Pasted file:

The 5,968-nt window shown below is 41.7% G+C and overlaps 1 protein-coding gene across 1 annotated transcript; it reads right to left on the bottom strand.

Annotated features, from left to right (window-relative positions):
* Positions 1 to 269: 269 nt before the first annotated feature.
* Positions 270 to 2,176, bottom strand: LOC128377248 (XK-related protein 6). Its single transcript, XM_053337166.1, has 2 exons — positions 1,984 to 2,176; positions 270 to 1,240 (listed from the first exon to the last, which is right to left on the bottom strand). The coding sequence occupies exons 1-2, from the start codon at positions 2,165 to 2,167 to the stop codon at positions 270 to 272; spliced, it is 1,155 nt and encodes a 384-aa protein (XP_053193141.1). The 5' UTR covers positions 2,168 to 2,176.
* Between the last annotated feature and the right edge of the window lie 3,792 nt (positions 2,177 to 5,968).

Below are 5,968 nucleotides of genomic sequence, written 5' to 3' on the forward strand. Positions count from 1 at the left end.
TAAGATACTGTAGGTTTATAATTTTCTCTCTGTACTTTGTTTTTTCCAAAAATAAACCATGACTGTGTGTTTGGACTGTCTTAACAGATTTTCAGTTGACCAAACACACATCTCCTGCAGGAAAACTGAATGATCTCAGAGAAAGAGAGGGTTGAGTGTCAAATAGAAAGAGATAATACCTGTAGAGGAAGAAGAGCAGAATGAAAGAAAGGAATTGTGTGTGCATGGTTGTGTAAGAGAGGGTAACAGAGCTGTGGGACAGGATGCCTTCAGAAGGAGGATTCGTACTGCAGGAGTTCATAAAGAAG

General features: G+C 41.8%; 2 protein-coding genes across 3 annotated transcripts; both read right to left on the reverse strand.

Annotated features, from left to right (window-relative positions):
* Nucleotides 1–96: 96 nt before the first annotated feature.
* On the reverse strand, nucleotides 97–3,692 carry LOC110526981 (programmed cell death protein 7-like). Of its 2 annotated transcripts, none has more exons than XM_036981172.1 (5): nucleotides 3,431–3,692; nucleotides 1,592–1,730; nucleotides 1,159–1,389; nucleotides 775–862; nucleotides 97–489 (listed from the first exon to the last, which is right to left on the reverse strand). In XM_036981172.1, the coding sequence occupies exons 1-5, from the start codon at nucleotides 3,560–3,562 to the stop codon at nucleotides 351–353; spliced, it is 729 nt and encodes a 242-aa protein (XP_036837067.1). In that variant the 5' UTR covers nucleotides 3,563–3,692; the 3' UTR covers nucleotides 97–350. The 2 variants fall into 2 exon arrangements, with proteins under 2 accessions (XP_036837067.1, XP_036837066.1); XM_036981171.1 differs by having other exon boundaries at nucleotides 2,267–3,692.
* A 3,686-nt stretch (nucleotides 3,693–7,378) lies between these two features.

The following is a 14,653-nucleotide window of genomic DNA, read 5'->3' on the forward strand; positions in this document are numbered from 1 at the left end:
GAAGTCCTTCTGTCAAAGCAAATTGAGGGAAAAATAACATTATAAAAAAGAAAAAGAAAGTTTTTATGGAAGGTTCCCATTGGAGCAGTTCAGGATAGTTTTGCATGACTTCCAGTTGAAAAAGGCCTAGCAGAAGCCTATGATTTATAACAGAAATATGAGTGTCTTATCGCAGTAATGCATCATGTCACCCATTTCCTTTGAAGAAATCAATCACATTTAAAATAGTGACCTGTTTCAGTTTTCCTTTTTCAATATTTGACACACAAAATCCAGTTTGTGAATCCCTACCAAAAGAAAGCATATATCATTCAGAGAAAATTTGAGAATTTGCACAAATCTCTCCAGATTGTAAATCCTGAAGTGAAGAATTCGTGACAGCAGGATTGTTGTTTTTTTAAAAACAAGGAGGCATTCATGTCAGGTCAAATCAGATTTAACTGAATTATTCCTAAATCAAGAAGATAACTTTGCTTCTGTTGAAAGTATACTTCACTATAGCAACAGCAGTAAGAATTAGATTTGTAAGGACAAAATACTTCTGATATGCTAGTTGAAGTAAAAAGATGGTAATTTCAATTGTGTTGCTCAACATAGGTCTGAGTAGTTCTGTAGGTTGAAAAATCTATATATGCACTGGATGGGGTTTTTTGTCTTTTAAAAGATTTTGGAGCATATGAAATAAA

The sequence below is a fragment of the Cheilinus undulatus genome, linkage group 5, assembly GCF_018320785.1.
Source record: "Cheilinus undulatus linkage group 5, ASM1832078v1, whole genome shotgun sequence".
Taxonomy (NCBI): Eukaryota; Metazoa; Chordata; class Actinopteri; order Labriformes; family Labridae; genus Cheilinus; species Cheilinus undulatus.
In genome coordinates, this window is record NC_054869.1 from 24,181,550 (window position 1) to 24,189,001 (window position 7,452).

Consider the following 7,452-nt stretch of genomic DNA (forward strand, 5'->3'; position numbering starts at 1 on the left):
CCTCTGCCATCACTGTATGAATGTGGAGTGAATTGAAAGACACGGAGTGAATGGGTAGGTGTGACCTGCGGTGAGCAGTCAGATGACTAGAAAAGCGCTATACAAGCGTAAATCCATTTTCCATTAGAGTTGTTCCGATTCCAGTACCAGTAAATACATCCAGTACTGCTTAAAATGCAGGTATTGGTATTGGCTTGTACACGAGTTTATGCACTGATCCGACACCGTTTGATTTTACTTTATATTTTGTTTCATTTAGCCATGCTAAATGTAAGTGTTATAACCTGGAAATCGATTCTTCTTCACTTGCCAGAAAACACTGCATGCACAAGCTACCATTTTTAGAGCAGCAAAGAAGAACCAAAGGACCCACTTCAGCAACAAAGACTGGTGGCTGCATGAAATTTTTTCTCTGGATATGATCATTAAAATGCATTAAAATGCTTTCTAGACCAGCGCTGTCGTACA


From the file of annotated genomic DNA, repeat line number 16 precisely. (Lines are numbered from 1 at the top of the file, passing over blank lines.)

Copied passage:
Source record: "Cheilinus undulatus linkage group 5, ASM1832078v1, whole genome shotgun sequence".